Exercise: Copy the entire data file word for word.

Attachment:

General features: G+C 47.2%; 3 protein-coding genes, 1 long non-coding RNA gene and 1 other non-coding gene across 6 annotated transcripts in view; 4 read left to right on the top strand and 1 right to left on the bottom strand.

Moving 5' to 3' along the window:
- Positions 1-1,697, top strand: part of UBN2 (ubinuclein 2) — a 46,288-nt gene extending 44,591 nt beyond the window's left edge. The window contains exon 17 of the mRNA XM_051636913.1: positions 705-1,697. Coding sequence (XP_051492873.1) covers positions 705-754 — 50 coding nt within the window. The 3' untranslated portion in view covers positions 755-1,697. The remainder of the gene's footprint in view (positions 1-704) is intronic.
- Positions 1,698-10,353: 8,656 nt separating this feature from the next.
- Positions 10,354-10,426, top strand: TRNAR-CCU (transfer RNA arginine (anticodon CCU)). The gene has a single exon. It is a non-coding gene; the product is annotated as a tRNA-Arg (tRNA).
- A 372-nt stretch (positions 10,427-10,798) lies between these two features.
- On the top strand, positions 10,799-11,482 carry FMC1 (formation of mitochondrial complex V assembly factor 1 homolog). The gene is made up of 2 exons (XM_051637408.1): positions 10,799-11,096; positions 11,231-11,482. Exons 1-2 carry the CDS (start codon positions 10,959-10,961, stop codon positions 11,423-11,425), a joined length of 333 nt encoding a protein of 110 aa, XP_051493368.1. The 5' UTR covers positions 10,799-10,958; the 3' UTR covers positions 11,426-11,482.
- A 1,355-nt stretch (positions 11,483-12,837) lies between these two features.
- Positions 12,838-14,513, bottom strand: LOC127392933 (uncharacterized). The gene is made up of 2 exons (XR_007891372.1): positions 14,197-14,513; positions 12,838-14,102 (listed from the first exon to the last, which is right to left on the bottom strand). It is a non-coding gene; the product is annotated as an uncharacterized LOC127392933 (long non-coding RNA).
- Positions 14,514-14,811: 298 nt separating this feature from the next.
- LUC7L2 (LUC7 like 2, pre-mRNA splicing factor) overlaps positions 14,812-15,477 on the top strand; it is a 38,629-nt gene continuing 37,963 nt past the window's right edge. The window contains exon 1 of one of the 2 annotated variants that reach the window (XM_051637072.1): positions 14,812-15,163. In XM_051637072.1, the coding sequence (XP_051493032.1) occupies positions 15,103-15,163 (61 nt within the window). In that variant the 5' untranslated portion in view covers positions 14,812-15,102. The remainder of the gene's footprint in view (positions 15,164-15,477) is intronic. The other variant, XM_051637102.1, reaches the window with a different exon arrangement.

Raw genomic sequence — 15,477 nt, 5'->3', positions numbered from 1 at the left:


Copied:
General features: G+C 47.2%; 3 protein-coding genes, 1 long non-coding RNA gene and 1 other non-coding gene across 6 annotated transcripts in view; 4 read left to right on the top strand and 1 right to left on the bottom strand.

Moving 5' to 3' along the window:
- Positions 1-1,697, top strand: part of UBN2 (ubinuclein 2) — a 46,288-nt gene extending 44,591 nt beyond the window's left edge. The window contains exon 17 of the mRNA XM_051636913.1: positions 705-1,697. Coding sequence (XP_051492873.1) covers positions 705-754 — 50 coding nt within the window. The 3' untranslated portion in view covers positions 755-1,697. The remainder of the gene's footprint in view (positions 1-704) is intronic.
- Positions 1,698-10,353: 8,656 nt separating this feature from the next.
- Positions 10,354-10,426, top strand: TRNAR-CCU (transfer RNA arginine (anticodon CCU)). The gene has a single exon. It is a non-coding gene; the product is annotated as a tRNA-Arg (tRNA).
- A 372-nt stretch (positions 10,427-10,798) lies between these two features.
- On the top strand, positions 10,799-11,482 carry FMC1 (formation of mitochondrial complex V assembly factor 1 homolog). The gene is made up of 2 exons (XM_051637408.1): positions 10,799-11,096; positions 11,231-11,482. Exons 1-2 carry the CDS (start codon positions 10,959-10,961, stop codon positions 11,423-11,425), a joined length of 333 nt encoding a protein of 110 aa, XP_051493368.1. The 5' UTR covers positions 10,799-10,958; the 3' UTR covers positions 11,426-11,482.
- A 1,355-nt stretch (positions 11,483-12,837) lies between these two features.
- Positions 12,838-14,513, bottom strand: LOC127392933 (uncharacterized). The gene is made up of 2 exons (XR_007891372.1): positions 14,197-14,513; positions 12,838-14,102 (listed from the first exon to the last, which is right to left on the bottom strand). It is a non-coding gene; the product is annotated as an uncharacterized LOC127392933 (long non-coding RNA).
- Positions 14,514-14,811: 298 nt separating this feature from the next.
- LUC7L2 (LUC7 like 2, pre-mRNA splicing factor) overlaps positions 14,812-15,477 on the top strand; it is a 38,629-nt gene continuing 37,963 nt past the window's right edge. The window contains exon 1 of one of the 2 annotated variants that reach the window (XM_051637072.1): positions 14,812-15,163. In XM_051637072.1, the coding sequence (XP_051493032.1) occupies positions 15,103-15,163 (61 nt within the window). In that variant the 5' untranslated portion in view covers positions 14,812-15,102. The remainder of the gene's footprint in view (positions 15,164-15,477) is intronic. The other variant, XM_051637102.1, reaches the window with a different exon arrangement.

Raw genomic sequence — 15,477 nt, 5'->3', positions numbered from 1 at the left: